This calculator estimates the monthly principal & interest payments on an adjustable rate mortgage. It also enables borrowers to create printable amortization schedules which will show how their loan payment may change over time given their estimated adjustment cycle. The calculator in the second tab allows users to estimate the effective APR on an ARM loan.
Adjustable Rate Mortgage Calculator
- Enter your loan details & click on the calculate payment button.
- If you would like to create a printable amortization schedule click on the button at the bottom of the calculator.
- If you are only interested in the principal & interest component of the home loan payment, enter zero in the PMI, insurance, property tax & HOA fields.
- This calculator does not include some miscellaneous homeownership related expenses like property maintenance.
Current ARM Rates
The following table highlights locally available current mortgage rates. By default 30-year purchase loans are displayed. Clicking on the refinance button switches loans to refinance. Other loan adjustment options including price, down payment, home location, credit score, term & fixed-rate options are available for selection in the filters area at the top of the table.
An Introductory Guide to Adjustable Rate Mortgages
Vanilla Fixed-rate Mortgages
Fixed-rate loans have rates which are fixed for the duration of the loan. This means the interest rate which is charged on the loan and the monthly principal & interest payments do not change throughout the duration of the loan. If a fixed loan is quoted at 5.42% and that leads to a monthly payment of $1,200, then that same rate and payment will be charged for the duration of the loan.
The vast majority of home buyers in the United States choose fixed rates for the certainty they provide.
How Fixed-rate Home Loans Came About
In most countries a person can only obtain a variable or adjustable-rate loan to purchase homes. The 30-year fixed-rate mortgage is unique to the United States.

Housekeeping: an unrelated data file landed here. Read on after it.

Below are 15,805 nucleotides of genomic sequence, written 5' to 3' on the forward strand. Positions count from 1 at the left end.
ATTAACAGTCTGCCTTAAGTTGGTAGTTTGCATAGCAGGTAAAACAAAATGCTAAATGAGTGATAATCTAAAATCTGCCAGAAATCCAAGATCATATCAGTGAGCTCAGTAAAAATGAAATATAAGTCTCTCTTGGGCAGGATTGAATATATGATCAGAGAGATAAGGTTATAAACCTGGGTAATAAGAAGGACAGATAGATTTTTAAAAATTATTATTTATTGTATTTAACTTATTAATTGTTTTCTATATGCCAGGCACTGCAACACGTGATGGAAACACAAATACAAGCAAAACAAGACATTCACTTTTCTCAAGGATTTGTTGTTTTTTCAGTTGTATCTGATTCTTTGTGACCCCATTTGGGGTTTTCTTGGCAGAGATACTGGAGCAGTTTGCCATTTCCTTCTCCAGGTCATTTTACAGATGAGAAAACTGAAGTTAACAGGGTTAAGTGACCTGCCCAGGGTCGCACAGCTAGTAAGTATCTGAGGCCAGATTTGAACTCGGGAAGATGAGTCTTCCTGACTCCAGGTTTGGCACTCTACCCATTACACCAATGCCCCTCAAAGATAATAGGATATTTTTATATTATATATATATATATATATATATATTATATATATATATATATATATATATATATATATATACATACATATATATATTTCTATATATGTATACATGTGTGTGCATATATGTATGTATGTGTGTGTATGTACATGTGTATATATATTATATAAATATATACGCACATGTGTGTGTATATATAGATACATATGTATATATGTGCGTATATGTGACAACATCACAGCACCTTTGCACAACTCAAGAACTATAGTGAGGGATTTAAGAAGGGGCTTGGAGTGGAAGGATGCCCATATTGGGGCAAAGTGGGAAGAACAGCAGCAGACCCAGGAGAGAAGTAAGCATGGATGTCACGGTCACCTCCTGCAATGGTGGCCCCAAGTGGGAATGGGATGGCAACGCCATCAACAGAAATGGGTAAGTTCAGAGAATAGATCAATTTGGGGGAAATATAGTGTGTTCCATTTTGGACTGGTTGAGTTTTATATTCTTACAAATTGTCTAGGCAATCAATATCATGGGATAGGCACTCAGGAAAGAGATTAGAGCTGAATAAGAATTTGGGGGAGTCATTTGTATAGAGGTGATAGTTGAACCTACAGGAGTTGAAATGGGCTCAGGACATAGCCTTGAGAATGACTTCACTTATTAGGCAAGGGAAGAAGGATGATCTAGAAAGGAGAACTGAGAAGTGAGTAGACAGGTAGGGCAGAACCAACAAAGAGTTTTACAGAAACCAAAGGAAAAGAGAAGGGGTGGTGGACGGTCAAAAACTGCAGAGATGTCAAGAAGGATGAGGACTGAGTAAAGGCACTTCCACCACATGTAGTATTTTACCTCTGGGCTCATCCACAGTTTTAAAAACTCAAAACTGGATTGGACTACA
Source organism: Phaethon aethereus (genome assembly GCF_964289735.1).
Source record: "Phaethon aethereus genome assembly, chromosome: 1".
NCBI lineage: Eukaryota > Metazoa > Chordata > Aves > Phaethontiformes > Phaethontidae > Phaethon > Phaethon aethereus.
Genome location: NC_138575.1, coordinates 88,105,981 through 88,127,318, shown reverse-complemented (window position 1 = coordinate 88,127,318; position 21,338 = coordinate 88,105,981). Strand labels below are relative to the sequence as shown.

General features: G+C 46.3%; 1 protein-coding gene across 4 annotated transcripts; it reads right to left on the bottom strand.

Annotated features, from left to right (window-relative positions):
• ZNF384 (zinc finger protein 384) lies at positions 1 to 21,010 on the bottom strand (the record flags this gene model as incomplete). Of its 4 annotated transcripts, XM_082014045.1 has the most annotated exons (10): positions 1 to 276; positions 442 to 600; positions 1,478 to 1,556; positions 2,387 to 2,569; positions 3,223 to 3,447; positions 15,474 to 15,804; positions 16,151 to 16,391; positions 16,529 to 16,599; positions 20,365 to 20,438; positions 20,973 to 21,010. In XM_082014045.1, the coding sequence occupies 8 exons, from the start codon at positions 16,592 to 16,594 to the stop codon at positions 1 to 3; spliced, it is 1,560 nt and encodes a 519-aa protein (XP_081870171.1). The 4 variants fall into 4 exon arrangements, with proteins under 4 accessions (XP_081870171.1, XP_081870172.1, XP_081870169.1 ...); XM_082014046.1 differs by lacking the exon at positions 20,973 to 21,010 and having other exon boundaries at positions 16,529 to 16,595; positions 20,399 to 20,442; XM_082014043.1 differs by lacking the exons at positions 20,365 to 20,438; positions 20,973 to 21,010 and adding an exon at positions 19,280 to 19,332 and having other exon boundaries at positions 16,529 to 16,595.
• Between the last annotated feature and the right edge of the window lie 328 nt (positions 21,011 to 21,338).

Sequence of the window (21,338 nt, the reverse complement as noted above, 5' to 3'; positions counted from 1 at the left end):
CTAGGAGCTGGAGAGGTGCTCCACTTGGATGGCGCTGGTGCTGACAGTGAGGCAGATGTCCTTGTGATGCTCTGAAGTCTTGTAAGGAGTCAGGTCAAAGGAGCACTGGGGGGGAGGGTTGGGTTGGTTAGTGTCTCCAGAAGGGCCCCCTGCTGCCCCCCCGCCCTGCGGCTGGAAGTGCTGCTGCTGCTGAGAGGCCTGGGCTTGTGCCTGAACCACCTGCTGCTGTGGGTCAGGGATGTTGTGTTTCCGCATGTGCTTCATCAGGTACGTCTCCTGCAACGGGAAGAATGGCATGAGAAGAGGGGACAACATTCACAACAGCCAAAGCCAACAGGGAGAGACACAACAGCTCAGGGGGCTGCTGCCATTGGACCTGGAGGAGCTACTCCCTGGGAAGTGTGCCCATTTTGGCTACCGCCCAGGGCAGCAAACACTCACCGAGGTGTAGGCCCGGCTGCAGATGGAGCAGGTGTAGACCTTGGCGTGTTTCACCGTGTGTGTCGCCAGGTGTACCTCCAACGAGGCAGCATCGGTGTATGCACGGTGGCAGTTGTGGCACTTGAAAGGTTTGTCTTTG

Prior to the Great Depression most home loans across the United States had variable or adjustable rates & were structured as balloon loans where a large payment was due at the end of the loan, which forced borrowers to then have to refinance at then prevailing rates. If a homebuyer could not roll over the loan, they would go into default and get foreclosed upon. In the wake of the Great Depression many homeowners lost their homes.
As homeowners defaulted it led to lowering home prices and further tightening credit standards. This problem caused the United States federal government to become heavily involved in the home financing market. Congress passed the National Housing Act of 1934, establishing the Federal Housing Administration to improve capital flows throughout the housing market. In 1938 Congress created the Federal National Mortgage Association (Fannie Mae) to make it easier for lenders to get capital to back mortgage loans. In 1970 the Federal Home Loan Mortgage Corporation (Freddie Mac) was also created to expand the secondary market for mortgages. The Government National Mortgage Association (Ginnie Mae) was founded in 1968 to help mortgage lenders obtain better loan prices on the capital markets.
Borrowers who obtain a fixed-rate loan have the opportunity to refinance at a lower rate if rates fall, but if rates rise their current interest rate is locked in.
These government programs made the 30-year fixed-rate home loan possible at affordable rates.
How Adjustable Rates Compare to Fixed Rates
Adjustable-rate loans change the rate of interest charged throughout the duration of the loan.